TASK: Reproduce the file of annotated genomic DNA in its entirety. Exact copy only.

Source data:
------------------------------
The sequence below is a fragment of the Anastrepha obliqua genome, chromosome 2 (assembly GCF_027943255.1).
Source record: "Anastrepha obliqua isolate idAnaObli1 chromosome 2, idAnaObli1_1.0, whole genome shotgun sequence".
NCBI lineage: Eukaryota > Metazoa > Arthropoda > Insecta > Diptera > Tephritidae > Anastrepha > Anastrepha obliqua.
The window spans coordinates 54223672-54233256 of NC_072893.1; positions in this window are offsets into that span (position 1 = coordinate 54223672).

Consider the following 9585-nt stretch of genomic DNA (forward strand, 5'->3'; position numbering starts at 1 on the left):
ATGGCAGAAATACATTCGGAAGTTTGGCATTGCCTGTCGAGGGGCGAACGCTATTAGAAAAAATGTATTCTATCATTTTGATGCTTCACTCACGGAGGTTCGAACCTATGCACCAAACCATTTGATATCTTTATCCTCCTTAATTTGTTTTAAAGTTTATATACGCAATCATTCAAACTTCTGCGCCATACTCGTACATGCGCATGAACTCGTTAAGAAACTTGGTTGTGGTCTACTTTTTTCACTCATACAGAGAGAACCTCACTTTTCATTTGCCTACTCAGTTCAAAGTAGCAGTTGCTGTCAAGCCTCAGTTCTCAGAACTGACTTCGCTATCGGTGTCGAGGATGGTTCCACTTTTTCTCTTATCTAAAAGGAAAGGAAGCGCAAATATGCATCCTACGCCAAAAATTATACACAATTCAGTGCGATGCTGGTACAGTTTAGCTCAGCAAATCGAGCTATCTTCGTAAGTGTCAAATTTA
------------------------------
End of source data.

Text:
The sequence below is a fragment of the Anastrepha obliqua genome, chromosome 2 (assembly GCF_027943255.1).
Source record: "Anastrepha obliqua isolate idAnaObli1 chromosome 2, idAnaObli1_1.0, whole genome shotgun sequence".
NCBI lineage: Eukaryota > Metazoa > Arthropoda > Insecta > Diptera > Tephritidae > Anastrepha > Anastrepha obliqua.
The window spans coordinates 54223672-54233256 of NC_072893.1; positions in this window are offsets into that span (position 1 = coordinate 54223672).

Consider the following 9585-nt stretch of genomic DNA (forward strand, 5'->3'; position numbering starts at 1 on the left):
ATGGCAGAAATACATTCGGAAGTTTGGCATTGCCTGTCGAGGGGCGAACGCTATTAGAAAAAATGTATTCTATCATTTTGATGCTTCACTCACGGAGGTTCGAACCTATGCACCAAACCATTTGATATCTTTATCCTCCTTAATTTGTTTTAAAGTTTATATACGCAATCATTCAAACTTCTGCGCCATACTCGTACATGCGCATGAACTCGTTAAGAAACTTGGTTGTGGTCTACTTTTTTCACTCATACAGAGAGAACCTCACTTTTCATTTGCCTACTCAGTTCAAAGTAGCAGTTGCTGTCAAGCCTCAGTTCTCAGAACTGACTTCGCTATCGGTGTCGAGGATGGTTCCACTTTTTCTCTTATCTAAAAGGAAAGGAAGCGCAAATATGCATCCTACGCCAAAAATTATACACAATTCAGTGCGATGCTGGTACAGTTTAGCTCAGCAAATCGAGCTATCTTCGTAAGTGTCAAATTTA